The mission of the Yerkes Nonhuman Primate Genomics Core (GenCore) is to provide researchers at the Yerkes National Primate Research Center (YNPRC), Emory Vaccine Center (EVC) and greater Emory community with access to cutting edge high throughput genomic technologies including Next Generation sequencing (NGS) and microarray. The GenCore laboratory features an Illumina HiSeq1000 System, an Affymetrix GeneChip platform and an Agilent Bioanalyzer. The GenCore offers a diverse set of assays, including NGS applications: RNAseq, targeted resequencing, ChIP-seq and miRNA sequencing. The GenCore staff consists of two full time Research Specialists and one full time bioinformaticists and provides researchers with ‘start-to-finish’ service, assisting in assay design, sample preparation, quality assessment, data analysis and bioinformatics support. Ongoing projects in the GenCore laboratory include gene expression profiling of several pre-clinical HIV vaccine candidates, transcriptomic analysis of multiple primate malaria species, targeted sequencing of multiple genomic regions for their effects on behavior, and comparative miRNA analysis.
For more information please contact:
Dr. Zach Johnson firstname.lastname@example.org 404-727-1832
Dr. Steven Bosinger email@example.com 404-727-7216
Dr. Bosinger received his doctorate in Microbiology & Immunology from the University of Western Ontario in London, Canada. Dr. Bosinger was a recipient of a Canadian Institutes of Health Research Fellowship in HIV&AIDS, and conducted his postdoctoral training at the University of Pennsylvania with Dr. Guido Silvestri. In 2008, Dr. Bosinger received a Young Investigator Award from the Global HIV Vaccine Enterprise for his work characterizing the immune response to SIV in natural host monkeys at a genome-wide level. Dr. Bosinger has been conducting studies utilizing transcriptomics in SIV monkey model species since 2000, and has published genetic studies using several different model NHP species, including cynomolgus and rhesus macaques, sooty mangabeys and African green monkeys. Currently, Dr. Bosinger’s research is focused on understanding the mechanisms by which nonpathogenic species avoid disease during HIV/SIV infection and identifying correlates of immunity in candidate HIV vaccines.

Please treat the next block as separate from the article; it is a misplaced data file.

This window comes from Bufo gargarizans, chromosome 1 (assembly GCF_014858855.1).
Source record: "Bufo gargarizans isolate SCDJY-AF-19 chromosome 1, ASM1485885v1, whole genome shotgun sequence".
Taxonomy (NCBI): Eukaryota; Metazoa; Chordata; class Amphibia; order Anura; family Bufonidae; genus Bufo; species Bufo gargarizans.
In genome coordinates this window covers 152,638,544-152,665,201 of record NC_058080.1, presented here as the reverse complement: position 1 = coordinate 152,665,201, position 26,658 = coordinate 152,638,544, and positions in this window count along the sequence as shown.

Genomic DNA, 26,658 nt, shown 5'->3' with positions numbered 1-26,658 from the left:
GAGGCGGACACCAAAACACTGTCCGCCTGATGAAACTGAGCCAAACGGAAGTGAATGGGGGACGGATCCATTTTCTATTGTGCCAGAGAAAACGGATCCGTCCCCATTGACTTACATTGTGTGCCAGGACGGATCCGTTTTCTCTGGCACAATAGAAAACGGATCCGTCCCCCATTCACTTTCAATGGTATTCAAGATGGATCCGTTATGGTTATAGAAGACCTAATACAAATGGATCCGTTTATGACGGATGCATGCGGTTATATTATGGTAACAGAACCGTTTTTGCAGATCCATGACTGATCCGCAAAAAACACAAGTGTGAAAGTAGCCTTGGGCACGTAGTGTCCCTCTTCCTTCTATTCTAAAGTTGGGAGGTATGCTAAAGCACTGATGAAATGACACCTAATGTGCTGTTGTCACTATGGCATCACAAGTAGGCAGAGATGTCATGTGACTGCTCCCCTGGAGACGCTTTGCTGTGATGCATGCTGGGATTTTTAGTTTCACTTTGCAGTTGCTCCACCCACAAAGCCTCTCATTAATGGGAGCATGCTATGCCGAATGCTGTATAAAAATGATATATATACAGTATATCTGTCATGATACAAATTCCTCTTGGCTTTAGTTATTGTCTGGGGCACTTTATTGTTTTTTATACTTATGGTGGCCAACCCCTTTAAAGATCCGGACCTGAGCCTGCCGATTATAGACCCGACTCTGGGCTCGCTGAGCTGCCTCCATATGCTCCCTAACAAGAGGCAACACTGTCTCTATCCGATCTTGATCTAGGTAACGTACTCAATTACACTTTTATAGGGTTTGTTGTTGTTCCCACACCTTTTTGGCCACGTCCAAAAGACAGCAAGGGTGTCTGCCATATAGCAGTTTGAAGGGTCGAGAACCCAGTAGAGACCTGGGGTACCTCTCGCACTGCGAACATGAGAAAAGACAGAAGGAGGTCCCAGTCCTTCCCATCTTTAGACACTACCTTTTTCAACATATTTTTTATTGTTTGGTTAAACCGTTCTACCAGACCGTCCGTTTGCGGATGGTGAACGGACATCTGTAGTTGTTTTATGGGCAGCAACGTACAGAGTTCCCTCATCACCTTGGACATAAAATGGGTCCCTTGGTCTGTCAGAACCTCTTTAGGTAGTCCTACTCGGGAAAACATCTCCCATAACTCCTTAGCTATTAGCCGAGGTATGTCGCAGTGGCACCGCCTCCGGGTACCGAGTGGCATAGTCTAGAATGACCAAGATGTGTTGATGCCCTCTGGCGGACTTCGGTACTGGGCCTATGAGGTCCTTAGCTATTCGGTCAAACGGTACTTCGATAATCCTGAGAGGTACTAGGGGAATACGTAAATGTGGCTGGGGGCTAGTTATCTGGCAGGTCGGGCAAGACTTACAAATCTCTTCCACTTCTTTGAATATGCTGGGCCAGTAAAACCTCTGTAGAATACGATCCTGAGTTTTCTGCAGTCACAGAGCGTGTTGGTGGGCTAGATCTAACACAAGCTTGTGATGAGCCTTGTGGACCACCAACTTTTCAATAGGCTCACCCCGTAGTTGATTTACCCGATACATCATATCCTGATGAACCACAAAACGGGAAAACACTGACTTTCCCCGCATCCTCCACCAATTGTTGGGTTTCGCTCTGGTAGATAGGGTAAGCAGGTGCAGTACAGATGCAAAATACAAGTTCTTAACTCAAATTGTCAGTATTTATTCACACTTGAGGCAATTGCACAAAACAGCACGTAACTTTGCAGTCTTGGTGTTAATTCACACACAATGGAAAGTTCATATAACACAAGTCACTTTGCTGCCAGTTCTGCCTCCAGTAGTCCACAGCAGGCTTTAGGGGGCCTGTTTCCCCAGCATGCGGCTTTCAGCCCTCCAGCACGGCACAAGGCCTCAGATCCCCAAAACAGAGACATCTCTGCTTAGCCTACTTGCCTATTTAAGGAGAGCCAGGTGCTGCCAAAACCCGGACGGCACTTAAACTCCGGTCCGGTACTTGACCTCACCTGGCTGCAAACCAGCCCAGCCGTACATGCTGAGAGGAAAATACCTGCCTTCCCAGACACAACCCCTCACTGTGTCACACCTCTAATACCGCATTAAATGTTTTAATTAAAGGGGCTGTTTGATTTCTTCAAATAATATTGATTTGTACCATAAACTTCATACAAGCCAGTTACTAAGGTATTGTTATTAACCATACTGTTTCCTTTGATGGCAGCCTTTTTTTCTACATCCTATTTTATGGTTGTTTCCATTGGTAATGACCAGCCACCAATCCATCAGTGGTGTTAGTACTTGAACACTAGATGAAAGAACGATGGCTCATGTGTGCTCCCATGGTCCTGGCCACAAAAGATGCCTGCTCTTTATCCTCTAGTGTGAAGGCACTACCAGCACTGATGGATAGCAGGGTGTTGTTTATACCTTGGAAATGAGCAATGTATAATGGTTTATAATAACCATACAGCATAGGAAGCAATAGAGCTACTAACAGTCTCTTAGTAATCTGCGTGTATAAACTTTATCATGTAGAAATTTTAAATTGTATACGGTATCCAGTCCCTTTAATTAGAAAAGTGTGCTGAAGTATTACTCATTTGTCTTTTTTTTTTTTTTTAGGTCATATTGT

Dr. Johnson received his doctorate from the University of Texas and spent eight years training at the Southwest National Primate Research Center before joining the Yerkes Research Center.
Dr. Johnson studies how genetic variation influences complex disease phenotypes, especially those that manifest themselves in the brain. Researchers in the Johnson lab study inherit social complexity present in multiple nonhuman primate species to better model phenotypes related to anxiety and other mental illnesses in humans. In the near future, the lab team will begin to use touch screen kiosks within large social groups of rhesus macaques to examine the effects of genetic variation on cognitive function and learning.
Other studies in the Johnson lab include examining the effects of genetic factors on diet choice and total caloric intake in the rhesus macaque, as well as the interactions between diets, genome wide gene expression, gut microbial flora composition and obesity phenotypes.
Additionally, Dr. Johnson is studying the major histocompatability complex (MHC) region of the sooty mangabey genome for possible clues as to why these natural hosts of simian immunodeficiency virus (SIV) thrive despite high viral loads.
Dr. Johnson collaborates with a number of researchers at Yerkes, including Drs. James Else, Kai McCormack and Mark Wilson.